Three Financial Resources for Couples

by Dual Income No Kids on February 9, 2010 · 3 comments

I’ve been told numerous times by a number of people that the most important tool for developing and maintaining a positive romantic relationship (or any relationship for that matter) is communication. I certainly believe this to be the case; any problems that my wife and I have been forced to deal with usually either get resolved or at least dealt with at an acceptable level through talking it out. This is actually not a difficult process for me (when the conversation is about money that is, feelings and emotions are more difficult subjects entirely) but even so, we all could use a little help at times.

Having a productive conversation about money can be difficult at times. Discussing hopes and dreams are easy, but the discussion is much more complicated when you actually start bringing up numbers. It’s at that time when it can be helpful to have a few resources at hand to help guide financial discussions with your significant other.

1) The first resource that we’ve use is Quicken, 2010 edition. I’m a very visual-oriented person, so for me it’s one thing to be told that we brought in ‘x’ amount of money and spent ‘y’ amount, but if I can see it in a pie chart, I can digest the data a little bit easier. Having colorful graphs is a good way to summarize data and display it in a very readable format. I started using Quicken simply because I knew that my dad used it and liked it so my experience with other software products is a bit limited. I did dabble a little bit with and liked it but Quicken works for me and my wife, so I have continued to use it. There are plenty of products out there that do the same type of thing, so I would suggest trying a couple of them out and picking the one you like and using that.

Second, I think it’s an interesting characteristic of the personal finance community, but it seems like we like our books. Normally, I don’t like “couple’s books”, but I had the opportunity to read one that I really liked. It’s called “Get Financially Naked: How to Talk Money with your Honey” by Manisha Thakor and Sharon Kedar. I was pretty trepidatious when I first started reading the book, but I really started to like it. The book is divided into three sections, each tackling a different aspect of discussing finances. The first helps you get cement some of your personal beliefs on money in a way that will help you communicate them to a partner. The second deals with having the money talk with your significant other, and the third is about sustaining your financial plan and planning for the future. The book pretty much covers all the questions you should be asking yourself and your partner about financial philosophies, as well as things to keep in mind as you progress in your relationship (for instance, planning for children). Like I said, I enjoyed it a great deal and found it very useful. There are numerous books out there on planning your life together as a couple from a financial standpoint, and I suggest you browse some of the more popular titles and find one that both you and your partner enjoy and find useful.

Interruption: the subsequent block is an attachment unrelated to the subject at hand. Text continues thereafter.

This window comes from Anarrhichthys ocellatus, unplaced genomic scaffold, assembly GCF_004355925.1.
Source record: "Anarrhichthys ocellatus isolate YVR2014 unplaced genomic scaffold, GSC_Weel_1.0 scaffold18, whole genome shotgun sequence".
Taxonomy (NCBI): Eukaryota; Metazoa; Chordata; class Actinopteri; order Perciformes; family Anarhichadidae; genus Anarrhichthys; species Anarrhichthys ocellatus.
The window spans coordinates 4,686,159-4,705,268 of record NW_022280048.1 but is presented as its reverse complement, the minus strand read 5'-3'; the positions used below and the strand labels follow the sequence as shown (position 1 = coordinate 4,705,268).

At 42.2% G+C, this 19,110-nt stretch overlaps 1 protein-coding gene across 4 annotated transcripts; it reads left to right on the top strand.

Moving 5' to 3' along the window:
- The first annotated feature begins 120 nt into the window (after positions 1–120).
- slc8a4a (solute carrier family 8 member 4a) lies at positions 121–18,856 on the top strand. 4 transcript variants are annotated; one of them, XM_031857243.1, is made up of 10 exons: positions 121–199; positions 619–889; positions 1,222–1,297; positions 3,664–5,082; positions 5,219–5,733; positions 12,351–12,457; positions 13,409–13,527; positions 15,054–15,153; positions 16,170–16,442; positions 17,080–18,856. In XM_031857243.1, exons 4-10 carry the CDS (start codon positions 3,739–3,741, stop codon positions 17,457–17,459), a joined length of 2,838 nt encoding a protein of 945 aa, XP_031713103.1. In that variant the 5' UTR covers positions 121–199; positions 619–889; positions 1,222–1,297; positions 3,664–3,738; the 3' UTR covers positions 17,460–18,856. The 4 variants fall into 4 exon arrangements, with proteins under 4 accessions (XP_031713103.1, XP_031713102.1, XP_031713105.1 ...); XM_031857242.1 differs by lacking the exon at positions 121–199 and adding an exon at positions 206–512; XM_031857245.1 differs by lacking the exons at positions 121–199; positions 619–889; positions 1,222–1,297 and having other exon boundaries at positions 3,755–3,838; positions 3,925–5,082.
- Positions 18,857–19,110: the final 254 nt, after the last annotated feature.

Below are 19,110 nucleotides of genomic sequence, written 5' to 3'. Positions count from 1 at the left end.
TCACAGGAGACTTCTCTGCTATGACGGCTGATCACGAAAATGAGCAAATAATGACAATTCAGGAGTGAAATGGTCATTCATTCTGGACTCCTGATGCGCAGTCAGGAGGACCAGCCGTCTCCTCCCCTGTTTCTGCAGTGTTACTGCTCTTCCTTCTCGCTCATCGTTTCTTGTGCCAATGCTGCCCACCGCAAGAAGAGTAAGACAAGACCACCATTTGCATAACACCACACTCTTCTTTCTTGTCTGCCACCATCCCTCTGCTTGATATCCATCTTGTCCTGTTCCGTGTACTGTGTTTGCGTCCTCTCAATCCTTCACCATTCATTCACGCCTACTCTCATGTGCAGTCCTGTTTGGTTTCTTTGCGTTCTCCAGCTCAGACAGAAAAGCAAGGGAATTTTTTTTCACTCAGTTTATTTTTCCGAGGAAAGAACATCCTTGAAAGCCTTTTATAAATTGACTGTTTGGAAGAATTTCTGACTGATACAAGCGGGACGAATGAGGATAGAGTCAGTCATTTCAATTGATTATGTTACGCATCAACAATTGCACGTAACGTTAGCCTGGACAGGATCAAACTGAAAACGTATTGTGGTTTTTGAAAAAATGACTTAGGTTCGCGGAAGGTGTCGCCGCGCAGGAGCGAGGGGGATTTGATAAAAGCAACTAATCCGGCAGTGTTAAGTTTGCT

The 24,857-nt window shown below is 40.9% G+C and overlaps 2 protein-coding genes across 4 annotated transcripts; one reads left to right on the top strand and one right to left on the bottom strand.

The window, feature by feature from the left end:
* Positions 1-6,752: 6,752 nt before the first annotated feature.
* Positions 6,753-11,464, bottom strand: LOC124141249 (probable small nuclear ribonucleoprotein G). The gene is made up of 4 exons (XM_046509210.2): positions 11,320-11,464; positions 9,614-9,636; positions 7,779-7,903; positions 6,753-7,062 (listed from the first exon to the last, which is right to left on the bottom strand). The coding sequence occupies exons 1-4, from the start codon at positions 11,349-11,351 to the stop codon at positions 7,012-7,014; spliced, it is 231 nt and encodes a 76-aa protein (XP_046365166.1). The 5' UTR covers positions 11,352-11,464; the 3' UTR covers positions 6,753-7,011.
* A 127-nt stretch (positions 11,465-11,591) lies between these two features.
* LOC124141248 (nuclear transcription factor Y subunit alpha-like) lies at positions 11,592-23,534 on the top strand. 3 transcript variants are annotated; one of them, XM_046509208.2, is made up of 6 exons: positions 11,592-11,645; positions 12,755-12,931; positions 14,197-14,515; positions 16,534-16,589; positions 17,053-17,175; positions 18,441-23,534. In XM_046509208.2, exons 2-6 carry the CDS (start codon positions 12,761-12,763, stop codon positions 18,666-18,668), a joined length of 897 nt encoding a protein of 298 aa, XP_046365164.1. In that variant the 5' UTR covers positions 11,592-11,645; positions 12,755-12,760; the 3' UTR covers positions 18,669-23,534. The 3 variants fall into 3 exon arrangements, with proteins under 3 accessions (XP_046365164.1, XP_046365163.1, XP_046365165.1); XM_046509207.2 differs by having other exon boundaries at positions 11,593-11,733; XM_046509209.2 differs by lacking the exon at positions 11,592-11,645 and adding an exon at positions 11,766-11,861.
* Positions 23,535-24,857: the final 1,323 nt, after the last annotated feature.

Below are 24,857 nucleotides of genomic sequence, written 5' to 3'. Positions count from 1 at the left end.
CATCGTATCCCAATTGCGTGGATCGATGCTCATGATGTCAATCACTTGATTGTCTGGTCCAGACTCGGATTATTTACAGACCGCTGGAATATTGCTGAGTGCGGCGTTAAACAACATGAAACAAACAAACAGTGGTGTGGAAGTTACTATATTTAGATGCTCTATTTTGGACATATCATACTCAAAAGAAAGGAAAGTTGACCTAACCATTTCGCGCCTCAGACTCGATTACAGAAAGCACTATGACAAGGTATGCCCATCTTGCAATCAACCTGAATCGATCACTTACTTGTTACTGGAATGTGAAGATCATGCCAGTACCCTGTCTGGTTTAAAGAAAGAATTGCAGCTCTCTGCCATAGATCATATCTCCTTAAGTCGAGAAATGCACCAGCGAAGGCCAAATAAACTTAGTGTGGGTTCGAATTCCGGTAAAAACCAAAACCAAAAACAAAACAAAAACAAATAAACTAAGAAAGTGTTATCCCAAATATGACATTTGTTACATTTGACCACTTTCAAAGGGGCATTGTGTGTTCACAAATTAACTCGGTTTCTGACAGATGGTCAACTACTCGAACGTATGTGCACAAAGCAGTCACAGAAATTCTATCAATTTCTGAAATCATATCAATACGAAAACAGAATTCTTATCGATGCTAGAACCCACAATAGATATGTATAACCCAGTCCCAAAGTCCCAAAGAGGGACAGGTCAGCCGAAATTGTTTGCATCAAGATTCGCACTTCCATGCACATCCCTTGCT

Third, an essential financial resource for couples is a retirement calculator. They are all pretty close to the same thing, but I like Kiplinger’s the best. Retirement is often what people refer to as the “ultimate goal”. Utilizing a retirement calculator can help you set your goals as well as make sure that you’re on track to achieving those goals.

There are all sorts of tools that you can use to start a conversation with a loved one about money; those are just the three that I have found to be useful. Readers: how do you talk about money with your significant other? Have you found other tools to be helpful?


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DINKS (Dual Income No Kids) Finance focuses on personal finance for couples. While by no means financial experts, we strive to provide readers with new, innovative ways of thinking about finance. Sign up now to get our ebook, "Making Money Tips for Couples" FREE.

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{ 3 comments… read them below or add one }

1 20smoney February 10, 2010 at 10:07 am

Potential alternatives for Quicken are stuff like or a nice Google Spreadsheet :)

2 J. Money February 10, 2010 at 1:46 pm

Big fan of both Getting Financially Rich book AND Kiplinger's stuff…very very good resources for sure.

3 Griff with the 5G Financial Freedom Team February 10, 2010 at 3:17 pm

Good resources. There are a lot of couples that need help with finances that's for sure.

Have you thought about as another alternative to quicken? It's free and automatic which is a huge plus in my mind.

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